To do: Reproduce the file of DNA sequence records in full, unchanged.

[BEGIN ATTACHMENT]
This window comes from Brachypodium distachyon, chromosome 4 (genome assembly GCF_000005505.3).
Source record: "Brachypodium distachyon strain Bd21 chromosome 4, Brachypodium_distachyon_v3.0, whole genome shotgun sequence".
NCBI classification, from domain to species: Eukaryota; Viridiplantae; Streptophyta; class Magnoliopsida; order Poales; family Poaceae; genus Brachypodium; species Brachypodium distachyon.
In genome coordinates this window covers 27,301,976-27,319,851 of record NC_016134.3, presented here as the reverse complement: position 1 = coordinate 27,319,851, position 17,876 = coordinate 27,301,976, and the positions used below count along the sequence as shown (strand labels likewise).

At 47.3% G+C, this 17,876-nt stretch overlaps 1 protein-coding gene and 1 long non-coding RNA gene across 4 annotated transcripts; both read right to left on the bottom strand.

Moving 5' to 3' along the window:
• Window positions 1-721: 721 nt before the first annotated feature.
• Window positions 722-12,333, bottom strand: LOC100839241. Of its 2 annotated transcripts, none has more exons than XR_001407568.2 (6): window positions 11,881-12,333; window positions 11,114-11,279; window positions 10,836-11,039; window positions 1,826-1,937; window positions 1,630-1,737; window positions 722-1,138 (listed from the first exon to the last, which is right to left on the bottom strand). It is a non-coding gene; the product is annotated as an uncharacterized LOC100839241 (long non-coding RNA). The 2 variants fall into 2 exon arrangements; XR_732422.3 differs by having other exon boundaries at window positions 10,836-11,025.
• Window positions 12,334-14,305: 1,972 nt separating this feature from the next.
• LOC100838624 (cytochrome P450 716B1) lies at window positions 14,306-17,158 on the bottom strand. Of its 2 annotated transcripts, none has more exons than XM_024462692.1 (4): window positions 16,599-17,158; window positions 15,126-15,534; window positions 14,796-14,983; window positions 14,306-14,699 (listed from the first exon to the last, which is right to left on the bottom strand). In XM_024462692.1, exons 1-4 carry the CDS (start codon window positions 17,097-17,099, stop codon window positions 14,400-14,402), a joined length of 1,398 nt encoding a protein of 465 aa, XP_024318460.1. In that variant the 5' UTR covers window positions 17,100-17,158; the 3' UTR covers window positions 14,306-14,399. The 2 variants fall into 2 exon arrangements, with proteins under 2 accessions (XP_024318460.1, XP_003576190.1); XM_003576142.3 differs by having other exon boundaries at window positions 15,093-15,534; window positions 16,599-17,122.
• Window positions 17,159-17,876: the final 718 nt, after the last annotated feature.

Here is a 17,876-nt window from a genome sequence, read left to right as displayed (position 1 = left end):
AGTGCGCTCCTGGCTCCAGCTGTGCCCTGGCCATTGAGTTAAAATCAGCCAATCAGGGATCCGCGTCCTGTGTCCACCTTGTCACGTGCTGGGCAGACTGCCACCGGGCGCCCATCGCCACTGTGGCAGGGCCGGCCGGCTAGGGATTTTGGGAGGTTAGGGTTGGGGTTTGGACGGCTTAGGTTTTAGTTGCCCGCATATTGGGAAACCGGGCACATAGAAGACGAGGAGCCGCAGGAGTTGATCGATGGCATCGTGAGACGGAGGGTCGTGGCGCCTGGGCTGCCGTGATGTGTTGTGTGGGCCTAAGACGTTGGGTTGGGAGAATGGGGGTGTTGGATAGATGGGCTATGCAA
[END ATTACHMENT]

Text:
This window comes from Brachypodium distachyon, chromosome 4 (genome assembly GCF_000005505.3).
Source record: "Brachypodium distachyon strain Bd21 chromosome 4, Brachypodium_distachyon_v3.0, whole genome shotgun sequence".
NCBI classification, from domain to species: Eukaryota; Viridiplantae; Streptophyta; class Magnoliopsida; order Poales; family Poaceae; genus Brachypodium; species Brachypodium distachyon.
In genome coordinates this window covers 27,301,976-27,319,851 of record NC_016134.3, presented here as the reverse complement: position 1 = coordinate 27,319,851, position 17,876 = coordinate 27,301,976, and the positions used below count along the sequence as shown (strand labels likewise).

At 47.3% G+C, this 17,876-nt stretch overlaps 1 protein-coding gene and 1 long non-coding RNA gene across 4 annotated transcripts; both read right to left on the bottom strand.

Moving 5' to 3' along the window:
• Window positions 1-721: 721 nt before the first annotated feature.
• Window positions 722-12,333, bottom strand: LOC100839241. Of its 2 annotated transcripts, none has more exons than XR_001407568.2 (6): window positions 11,881-12,333; window positions 11,114-11,279; window positions 10,836-11,039; window positions 1,826-1,937; window positions 1,630-1,737; window positions 722-1,138 (listed from the first exon to the last, which is right to left on the bottom strand). It is a non-coding gene; the product is annotated as an uncharacterized LOC100839241 (long non-coding RNA). The 2 variants fall into 2 exon arrangements; XR_732422.3 differs by having other exon boundaries at window positions 10,836-11,025.
• Window positions 12,334-14,305: 1,972 nt separating this feature from the next.
• LOC100838624 (cytochrome P450 716B1) lies at window positions 14,306-17,158 on the bottom strand. Of its 2 annotated transcripts, none has more exons than XM_024462692.1 (4): window positions 16,599-17,158; window positions 15,126-15,534; window positions 14,796-14,983; window positions 14,306-14,699 (listed from the first exon to the last, which is right to left on the bottom strand). In XM_024462692.1, exons 1-4 carry the CDS (start codon window positions 17,097-17,099, stop codon window positions 14,400-14,402), a joined length of 1,398 nt encoding a protein of 465 aa, XP_024318460.1. In that variant the 5' UTR covers window positions 17,100-17,158; the 3' UTR covers window positions 14,306-14,399. The 2 variants fall into 2 exon arrangements, with proteins under 2 accessions (XP_024318460.1, XP_003576190.1); XM_003576142.3 differs by having other exon boundaries at window positions 15,093-15,534; window positions 16,599-17,122.
• Window positions 17,159-17,876: the final 718 nt, after the last annotated feature.

Here is a 17,876-nt window from a genome sequence, read left to right as displayed (position 1 = left end):
AGTGCGCTCCTGGCTCCAGCTGTGCCCTGGCCATTGAGTTAAAATCAGCCAATCAGGGATCCGCGTCCTGTGTCCACCTTGTCACGTGCTGGGCAGACTGCCACCGGGCGCCCATCGCCACTGTGGCAGGGCCGGCCGGCTAGGGATTTTGGGAGGTTAGGGTTGGGGTTTGGACGGCTTAGGTTTTAGTTGCCCGCATATTGGGAAACCGGGCACATAGAAGACGAGGAGCCGCAGGAGTTGATCGATGGCATCGTGAGACGGAGGGTCGTGGCGCCTGGGCTGCCGTGATGTGTTGTGTGGGCCTAAGACGTTGGGTTGGGAGAATGGGGGTGTTGGATAGATGGGCTATGCAA